In this article I will lead you through a process so you will answer the question for yourself, “How do I forgive myself and others.” This is an important question to answer because sometimes forgiveness seems to be quite difficult, especially when one has suffered greatly.
Through this process you will come to understand forgiveness to a greater depth by engaging in the process.
How Do I Forgive Meditation
Begin by bringing to mind someone for whom you feel, or once felt, some anger, hatred, or resentment. Perhaps you were victimized by this person in some way or you blamed them for something they said or did. It might even be someone you knew long ago who hurt you and perhaps the person has passed on.
It could be a parent, a brother or sister, other relative, a teacher, a school mate, a co-worker, business associate, or someone you’ve had a relationship with.
Softly allow an image, feeling, or sense of them to gather before you. Imagine in your mind an image of that person standing before you several feet in front of you.
And while that person’s presence gathers there, for just a moment, sense a spaciousness in your heart opening that contains the possibility of forgiveness.
And in your imagination you say to them, “I am willing to forgive and release you for whatever harm you caused me and for whatever you did or failed to do.”
Let them just be there in the presence of your willingness to be forgiving and say, “I forgive you. I release you. I let you go.”
Be willing to let go of the hurt and pain by simply letting them receive at least the possibility of being forgiven.
Be willing to let go of the resentment. Let the barriers relax and melt in forgiveness so that your heart may be free and your burdens may be lightened.
Using your imagination, imagine there is a small jail cell right in the area of your heart chakra and only you have the key. In this closed jail is the one in need of your forgiveness, and you have been holding them in your jail.
You have the power to release them and that is what you are now going to do. Open the jail door and you say to them, “I am willing to forgive and release you.”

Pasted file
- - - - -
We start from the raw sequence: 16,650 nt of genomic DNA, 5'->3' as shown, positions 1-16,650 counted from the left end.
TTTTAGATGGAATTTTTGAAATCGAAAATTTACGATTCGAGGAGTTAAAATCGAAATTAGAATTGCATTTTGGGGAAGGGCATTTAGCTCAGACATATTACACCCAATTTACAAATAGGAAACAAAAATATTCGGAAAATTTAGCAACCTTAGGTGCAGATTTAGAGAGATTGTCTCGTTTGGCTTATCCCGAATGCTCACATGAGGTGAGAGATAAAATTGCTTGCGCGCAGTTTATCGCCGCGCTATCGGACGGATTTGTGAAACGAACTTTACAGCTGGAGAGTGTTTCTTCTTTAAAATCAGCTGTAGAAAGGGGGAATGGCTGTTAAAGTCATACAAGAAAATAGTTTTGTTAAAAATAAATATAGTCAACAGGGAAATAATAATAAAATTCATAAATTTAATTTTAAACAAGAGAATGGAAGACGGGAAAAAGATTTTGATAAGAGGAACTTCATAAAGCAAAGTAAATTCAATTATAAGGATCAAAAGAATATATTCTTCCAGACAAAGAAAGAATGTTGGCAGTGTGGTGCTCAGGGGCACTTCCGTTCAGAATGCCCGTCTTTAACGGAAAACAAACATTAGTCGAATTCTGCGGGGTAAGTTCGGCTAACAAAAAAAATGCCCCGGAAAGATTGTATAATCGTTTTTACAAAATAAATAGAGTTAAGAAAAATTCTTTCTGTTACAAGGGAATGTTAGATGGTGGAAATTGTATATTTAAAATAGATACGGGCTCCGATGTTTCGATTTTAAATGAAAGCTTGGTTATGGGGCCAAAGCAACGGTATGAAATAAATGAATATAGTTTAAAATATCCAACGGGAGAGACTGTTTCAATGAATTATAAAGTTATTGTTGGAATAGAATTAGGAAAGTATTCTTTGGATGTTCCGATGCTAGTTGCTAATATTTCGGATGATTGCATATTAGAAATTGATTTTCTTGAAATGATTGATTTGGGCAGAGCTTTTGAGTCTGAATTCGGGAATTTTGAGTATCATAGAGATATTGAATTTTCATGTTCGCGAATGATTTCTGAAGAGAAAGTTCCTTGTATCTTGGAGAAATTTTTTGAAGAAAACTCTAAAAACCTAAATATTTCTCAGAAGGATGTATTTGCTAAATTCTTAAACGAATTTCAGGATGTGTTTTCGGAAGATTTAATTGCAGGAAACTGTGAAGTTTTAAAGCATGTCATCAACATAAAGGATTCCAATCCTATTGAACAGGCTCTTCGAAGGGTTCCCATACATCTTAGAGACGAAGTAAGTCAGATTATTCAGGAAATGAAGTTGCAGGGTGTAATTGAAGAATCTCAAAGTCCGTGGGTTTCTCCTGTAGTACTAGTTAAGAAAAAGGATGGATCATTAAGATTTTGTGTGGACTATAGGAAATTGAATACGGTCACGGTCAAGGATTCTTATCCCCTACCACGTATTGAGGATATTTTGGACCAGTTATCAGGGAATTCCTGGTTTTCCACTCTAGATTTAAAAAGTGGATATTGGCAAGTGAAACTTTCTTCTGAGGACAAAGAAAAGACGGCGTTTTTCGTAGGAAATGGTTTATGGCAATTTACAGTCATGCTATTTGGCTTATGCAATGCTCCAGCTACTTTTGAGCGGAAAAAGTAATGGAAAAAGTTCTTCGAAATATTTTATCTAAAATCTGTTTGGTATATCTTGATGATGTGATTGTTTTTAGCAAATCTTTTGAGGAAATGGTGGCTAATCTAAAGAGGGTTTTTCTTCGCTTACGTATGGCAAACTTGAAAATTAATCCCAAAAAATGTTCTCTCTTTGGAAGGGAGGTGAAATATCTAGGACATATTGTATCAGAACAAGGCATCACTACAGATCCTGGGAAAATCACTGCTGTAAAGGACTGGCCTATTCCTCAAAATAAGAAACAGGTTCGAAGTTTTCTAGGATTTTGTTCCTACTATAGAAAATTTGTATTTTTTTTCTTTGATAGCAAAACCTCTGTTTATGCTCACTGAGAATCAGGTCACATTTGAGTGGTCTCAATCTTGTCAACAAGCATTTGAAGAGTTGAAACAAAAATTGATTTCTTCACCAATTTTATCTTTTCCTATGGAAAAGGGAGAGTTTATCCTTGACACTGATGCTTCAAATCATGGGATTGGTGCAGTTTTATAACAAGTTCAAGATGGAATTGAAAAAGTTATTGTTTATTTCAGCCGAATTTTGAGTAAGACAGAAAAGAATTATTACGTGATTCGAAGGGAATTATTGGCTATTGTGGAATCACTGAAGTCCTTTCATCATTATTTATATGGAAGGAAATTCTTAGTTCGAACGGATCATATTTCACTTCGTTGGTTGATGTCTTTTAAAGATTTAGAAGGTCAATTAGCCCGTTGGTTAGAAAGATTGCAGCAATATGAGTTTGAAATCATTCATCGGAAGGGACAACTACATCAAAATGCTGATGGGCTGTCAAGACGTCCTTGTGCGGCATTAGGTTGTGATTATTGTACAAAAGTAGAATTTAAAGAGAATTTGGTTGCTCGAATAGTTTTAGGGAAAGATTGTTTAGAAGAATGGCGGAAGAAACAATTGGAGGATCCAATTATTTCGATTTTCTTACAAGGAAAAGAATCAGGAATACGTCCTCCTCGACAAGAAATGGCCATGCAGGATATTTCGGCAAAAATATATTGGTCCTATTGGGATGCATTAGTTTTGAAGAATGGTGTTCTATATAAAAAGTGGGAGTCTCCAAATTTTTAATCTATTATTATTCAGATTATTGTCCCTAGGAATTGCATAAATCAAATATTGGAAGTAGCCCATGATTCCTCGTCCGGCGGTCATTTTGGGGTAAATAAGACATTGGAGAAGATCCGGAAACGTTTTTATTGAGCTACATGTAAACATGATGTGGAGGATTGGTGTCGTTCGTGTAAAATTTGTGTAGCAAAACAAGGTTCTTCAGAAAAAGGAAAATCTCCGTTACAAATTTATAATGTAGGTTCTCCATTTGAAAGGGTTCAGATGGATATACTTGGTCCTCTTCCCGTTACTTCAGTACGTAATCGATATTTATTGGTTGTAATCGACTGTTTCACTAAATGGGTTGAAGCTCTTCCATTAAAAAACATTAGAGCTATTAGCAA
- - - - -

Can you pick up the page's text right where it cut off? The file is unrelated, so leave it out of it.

Send forgiveness and spaciousness with no thought of anything in return. They don’t even have to change the way they feel about you because you are releasing any weight you have been carrying.
You say to them, “I am willing to forgive and release you for whatever you did, intentionally or unintentionally. I forgive and release you.”
When you expect or want nothing in return, not even acceptance, then nothing is separating your heart from your mind. This reconnection is the ticket to your freedom.
Allow this person to be there in the warm compassion and patience of your heart. Let the distance between you dissolve in mercy and compassion.
Now allow them to gradually begin to withdraw and fade away. Leave the jail door open and tell them to leave. Turn your back and know they are now leaving.
Know that you have finished your business with the one you are forgiving.
How to be Forgiving
There is an important difference between being forgiving of what someone has done and living in a state of forgiveness. Both are important, but the state of forgiveness is a continuous, ongoing, always present, unconditional spaciousness in your heart for the growth and evolution of the person you have forgiven including yourself.
What this means is that you acknowledge they, like you and everyone else, are dealing with their issues and they will progress over time to discover the soul of goodness that lies within them, but for now they are struggling and suffering, and maybe arguing for their own pain, and you acknowledge that you have space to allow them to grow at their chosen pace.
Your jail is now empty so leave the door open. Feel lightness and total freedom and the resolution to live in a state of forgiveness from this moment forward.
In my 6+ hour audio program titled, “Deep Forgiveness” I have other meditations like this one that will guide you much deeper into an explanation of forgiveness and lead you through guided meditative sessions on forgiveness.